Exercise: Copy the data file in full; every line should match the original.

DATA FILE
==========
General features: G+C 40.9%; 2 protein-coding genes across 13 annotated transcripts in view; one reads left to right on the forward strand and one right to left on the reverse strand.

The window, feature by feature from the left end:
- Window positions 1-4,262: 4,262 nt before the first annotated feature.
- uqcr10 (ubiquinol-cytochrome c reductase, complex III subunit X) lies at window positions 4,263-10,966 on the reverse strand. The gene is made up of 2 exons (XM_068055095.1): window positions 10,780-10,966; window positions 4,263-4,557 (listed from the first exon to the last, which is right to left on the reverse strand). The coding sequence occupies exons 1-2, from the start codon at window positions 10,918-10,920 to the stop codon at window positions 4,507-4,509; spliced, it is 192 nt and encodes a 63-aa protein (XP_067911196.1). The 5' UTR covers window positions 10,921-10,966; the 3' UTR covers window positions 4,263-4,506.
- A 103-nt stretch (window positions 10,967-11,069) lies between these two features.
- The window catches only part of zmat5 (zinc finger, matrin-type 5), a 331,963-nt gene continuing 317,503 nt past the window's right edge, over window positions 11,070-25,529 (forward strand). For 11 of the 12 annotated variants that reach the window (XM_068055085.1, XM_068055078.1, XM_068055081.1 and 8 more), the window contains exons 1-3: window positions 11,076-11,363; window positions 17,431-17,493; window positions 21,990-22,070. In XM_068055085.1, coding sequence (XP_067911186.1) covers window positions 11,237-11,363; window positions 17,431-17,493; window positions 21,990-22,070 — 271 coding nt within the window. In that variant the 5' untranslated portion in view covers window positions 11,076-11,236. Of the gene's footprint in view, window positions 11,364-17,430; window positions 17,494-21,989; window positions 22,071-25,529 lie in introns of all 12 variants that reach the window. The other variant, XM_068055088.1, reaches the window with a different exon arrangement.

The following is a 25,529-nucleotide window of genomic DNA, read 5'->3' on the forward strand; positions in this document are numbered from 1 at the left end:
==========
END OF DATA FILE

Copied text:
General features: G+C 40.9%; 2 protein-coding genes across 13 annotated transcripts in view; one reads left to right on the forward strand and one right to left on the reverse strand.

The window, feature by feature from the left end:
- Window positions 1-4,262: 4,262 nt before the first annotated feature.
- uqcr10 (ubiquinol-cytochrome c reductase, complex III subunit X) lies at window positions 4,263-10,966 on the reverse strand. The gene is made up of 2 exons (XM_068055095.1): window positions 10,780-10,966; window positions 4,263-4,557 (listed from the first exon to the last, which is right to left on the reverse strand). The coding sequence occupies exons 1-2, from the start codon at window positions 10,918-10,920 to the stop codon at window positions 4,507-4,509; spliced, it is 192 nt and encodes a 63-aa protein (XP_067911196.1). The 5' UTR covers window positions 10,921-10,966; the 3' UTR covers window positions 4,263-4,506.
- A 103-nt stretch (window positions 10,967-11,069) lies between these two features.
- The window catches only part of zmat5 (zinc finger, matrin-type 5), a 331,963-nt gene continuing 317,503 nt past the window's right edge, over window positions 11,070-25,529 (forward strand). For 11 of the 12 annotated variants that reach the window (XM_068055085.1, XM_068055078.1, XM_068055081.1 and 8 more), the window contains exons 1-3: window positions 11,076-11,363; window positions 17,431-17,493; window positions 21,990-22,070. In XM_068055085.1, coding sequence (XP_067911186.1) covers window positions 11,237-11,363; window positions 17,431-17,493; window positions 21,990-22,070 — 271 coding nt within the window. In that variant the 5' untranslated portion in view covers window positions 11,076-11,236. Of the gene's footprint in view, window positions 11,364-17,430; window positions 17,494-21,989; window positions 22,071-25,529 lie in introns of all 12 variants that reach the window. The other variant, XM_068055088.1, reaches the window with a different exon arrangement.

The following is a 25,529-nucleotide window of genomic DNA, read 5'->3' on the forward strand; positions in this document are numbered from 1 at the left end: